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Tips to Improve Your Cardiovascular Health During National Heart Month

There may be no better time to change your ways and focus on improving your heart health than National Heart Month. Here are some simple tips that may help get you on a path to better cardiovascular and overall health.

An irreplaceable component in any healthful lifestyle regimen is exercise.

  • The American Heart Association advocates at least 150 minutes per week of moderate exercise or 75 minutes per week of vigorous exercise (or any combination of the two). An average of 30 minutes a day, five times a week is an easy target to remember. (Personally I advocate 60 minutes of daily exercise). If you are unable to allocate a solid thirty minutes of your time to exercise you can divide your time into two or three shorter segments of 10 -15 minutes per day.
  • Walking is the simplest aerobic exercise you can undertake to effectively improve your heart health. It’s enjoyable, free, easy, social, relaxing, and even meditative.
  • Racquet sports, basketball, swimming, golf, gardening – or any aerobic pastime that gets you up off the couch – are great ways to improve your cardiovascular health and potentially trim inches off that waistline.
  • If you’ve been sedentary for years, a full 30 minutes of exercise may be too challenging for you. Start with sessions of shorter duration – something is better than nothing – and gradually build up to a full 30 to 60 minutes of activity. Also, if you have been truly sedentary, see your doctor before embarking upon a new exercise regimen.

Adjust your diet
Excess weight can be a killer. Address any overweight and obesity issues you may have. If you currently eat a lot of fast food, sugary sweets or high saturated fat foods you should begin a transition to a more healthful diet. This is a lifestyle change and does not have to occur all at once!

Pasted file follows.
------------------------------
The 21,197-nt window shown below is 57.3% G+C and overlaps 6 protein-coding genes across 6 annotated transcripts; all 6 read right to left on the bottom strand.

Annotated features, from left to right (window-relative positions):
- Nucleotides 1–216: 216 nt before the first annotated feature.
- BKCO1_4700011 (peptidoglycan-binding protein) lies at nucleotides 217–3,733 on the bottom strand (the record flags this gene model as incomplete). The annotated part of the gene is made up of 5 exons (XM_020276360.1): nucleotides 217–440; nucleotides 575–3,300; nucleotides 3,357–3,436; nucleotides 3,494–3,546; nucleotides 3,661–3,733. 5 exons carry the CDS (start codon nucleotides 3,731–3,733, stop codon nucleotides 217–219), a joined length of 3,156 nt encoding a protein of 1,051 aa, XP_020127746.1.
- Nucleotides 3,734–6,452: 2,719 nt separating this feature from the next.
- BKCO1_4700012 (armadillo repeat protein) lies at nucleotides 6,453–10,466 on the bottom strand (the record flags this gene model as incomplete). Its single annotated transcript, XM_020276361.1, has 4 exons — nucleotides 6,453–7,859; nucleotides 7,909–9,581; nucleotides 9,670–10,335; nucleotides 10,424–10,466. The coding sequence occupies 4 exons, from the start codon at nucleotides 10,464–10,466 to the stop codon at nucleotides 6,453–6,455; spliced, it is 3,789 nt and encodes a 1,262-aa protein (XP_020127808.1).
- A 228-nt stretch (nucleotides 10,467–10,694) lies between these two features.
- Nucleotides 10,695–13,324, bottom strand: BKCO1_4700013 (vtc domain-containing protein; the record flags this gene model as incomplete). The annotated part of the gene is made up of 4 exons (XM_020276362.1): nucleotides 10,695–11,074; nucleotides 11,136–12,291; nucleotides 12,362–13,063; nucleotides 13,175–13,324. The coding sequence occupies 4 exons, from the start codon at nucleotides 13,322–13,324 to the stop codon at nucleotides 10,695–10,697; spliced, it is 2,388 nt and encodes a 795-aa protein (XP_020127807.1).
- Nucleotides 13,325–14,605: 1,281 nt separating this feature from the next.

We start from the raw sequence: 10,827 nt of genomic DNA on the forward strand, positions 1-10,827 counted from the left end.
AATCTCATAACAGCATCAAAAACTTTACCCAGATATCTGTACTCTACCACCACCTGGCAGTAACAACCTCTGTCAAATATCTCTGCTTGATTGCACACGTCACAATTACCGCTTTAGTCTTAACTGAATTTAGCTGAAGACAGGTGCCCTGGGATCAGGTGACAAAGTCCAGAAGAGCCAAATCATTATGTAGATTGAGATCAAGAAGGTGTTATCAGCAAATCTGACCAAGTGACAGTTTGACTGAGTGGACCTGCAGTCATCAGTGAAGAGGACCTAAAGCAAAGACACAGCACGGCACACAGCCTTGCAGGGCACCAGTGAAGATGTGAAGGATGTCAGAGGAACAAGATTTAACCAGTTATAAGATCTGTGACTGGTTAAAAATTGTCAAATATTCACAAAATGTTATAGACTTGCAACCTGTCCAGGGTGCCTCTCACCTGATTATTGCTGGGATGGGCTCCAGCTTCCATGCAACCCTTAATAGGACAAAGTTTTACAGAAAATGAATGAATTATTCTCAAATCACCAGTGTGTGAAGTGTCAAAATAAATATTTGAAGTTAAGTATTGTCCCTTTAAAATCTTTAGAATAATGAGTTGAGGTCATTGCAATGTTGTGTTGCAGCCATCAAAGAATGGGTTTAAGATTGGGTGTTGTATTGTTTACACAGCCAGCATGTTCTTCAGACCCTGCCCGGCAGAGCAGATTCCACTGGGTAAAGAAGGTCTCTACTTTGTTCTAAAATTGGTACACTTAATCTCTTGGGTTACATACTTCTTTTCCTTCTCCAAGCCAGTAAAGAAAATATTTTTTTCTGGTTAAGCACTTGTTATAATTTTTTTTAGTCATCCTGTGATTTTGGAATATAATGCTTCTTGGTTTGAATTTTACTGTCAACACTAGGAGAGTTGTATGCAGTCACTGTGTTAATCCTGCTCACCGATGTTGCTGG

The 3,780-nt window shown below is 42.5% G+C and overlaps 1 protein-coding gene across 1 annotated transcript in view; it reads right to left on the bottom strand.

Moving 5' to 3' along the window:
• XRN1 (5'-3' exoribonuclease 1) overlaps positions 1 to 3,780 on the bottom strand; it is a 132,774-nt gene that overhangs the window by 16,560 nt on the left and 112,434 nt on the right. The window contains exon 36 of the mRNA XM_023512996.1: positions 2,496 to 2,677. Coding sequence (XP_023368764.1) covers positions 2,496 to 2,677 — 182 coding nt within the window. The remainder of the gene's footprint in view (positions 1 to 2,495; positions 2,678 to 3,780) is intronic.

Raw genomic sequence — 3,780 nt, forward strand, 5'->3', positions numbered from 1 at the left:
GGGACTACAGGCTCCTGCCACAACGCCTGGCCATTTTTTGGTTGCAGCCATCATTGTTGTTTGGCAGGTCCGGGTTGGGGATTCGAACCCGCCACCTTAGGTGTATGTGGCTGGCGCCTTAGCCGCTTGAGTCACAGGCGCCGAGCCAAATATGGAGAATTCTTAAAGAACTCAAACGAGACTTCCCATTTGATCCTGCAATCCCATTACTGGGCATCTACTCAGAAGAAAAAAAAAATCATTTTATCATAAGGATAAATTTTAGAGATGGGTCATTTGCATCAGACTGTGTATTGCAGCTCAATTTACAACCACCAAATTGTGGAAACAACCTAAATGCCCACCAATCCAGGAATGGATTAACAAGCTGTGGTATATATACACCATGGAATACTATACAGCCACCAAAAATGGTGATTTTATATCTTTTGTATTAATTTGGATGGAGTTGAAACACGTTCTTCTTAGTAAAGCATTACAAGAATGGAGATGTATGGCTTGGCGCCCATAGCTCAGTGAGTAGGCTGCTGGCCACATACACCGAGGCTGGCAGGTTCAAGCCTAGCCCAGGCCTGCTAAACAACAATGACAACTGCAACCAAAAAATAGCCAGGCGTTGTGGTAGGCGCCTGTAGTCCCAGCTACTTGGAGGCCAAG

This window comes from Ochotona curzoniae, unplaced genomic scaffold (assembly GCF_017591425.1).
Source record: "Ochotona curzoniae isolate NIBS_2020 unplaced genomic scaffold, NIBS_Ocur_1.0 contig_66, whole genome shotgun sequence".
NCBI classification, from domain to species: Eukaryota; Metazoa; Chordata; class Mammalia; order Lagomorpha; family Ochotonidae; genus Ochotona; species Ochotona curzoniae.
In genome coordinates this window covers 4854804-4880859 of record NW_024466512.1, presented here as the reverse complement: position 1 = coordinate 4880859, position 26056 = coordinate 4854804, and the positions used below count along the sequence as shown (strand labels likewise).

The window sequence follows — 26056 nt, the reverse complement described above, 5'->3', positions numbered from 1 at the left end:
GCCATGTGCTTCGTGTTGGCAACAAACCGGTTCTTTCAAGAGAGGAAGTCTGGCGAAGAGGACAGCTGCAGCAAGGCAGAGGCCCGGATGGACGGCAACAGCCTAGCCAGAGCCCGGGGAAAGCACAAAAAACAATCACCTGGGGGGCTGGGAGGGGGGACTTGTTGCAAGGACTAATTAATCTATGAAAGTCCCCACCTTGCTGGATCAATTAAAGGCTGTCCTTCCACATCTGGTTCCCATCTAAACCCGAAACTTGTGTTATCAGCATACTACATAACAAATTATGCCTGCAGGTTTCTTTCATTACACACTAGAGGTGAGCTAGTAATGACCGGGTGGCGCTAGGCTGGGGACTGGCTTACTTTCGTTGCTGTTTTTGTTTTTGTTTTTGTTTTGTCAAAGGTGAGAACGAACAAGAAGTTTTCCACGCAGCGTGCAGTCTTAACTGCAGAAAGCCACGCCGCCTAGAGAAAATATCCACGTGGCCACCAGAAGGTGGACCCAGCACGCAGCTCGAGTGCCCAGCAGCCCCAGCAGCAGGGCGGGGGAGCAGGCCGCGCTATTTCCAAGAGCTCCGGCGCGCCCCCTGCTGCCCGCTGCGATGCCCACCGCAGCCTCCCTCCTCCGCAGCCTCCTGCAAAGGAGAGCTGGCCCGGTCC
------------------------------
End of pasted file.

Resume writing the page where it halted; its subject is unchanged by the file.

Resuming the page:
• Eat a diet that features daily servings of a variety of fruits and vegetables and at least one serving of fatty fish (salmon, tuna, trout) per week.
  • Limit foods and drinks high in sugar, salt, and saturated fat. Avoid unhealthful snacks. Stay away from processed foods to the best of your ability. Avoid simple carbohydrates. Sugar is your enemy.
  • Consider a high quality fish oil pill that has been concentrated and purified to give you 1,000 mg of combined DHA and EPA in a single soft gel.
  • Take a good daily multiple.

Be your own healthcare advocate
In addition to undertaking a regular exercise regimen and eating a healthful diet here are some additional recommendations for leading a more healthful life.

  • Get a check-up. How often you have a check-up can be determined by your age, sex, and overall health.  Have your blood pressure checked, and get screened for hypertension.
  • Talk to your doctor about whether or not taking a daily aspirin to prevent heart attack and stroke is right for you.
  •  Get immunized: Annual flu shots are recommended for adults 50 and older, as well as immunization of adults 65 and older against bacteria that causes pneumonia and related diseases. Children should get immunized for measles, mumps, diphtheria, tetanus, whooping cough, rubella, polio, hepatitis B, etc.
  • Cholesterol screening is imperative. Request an assessment of not only your LDL but your LDL particle number as well.
  • Never smoke; quit smoking if you’ve already started; and avoid second hand smoke.
  • Adults 50 and older should have a routine colorectal-cancer screening. (Genetic issues may dictate earlier screening).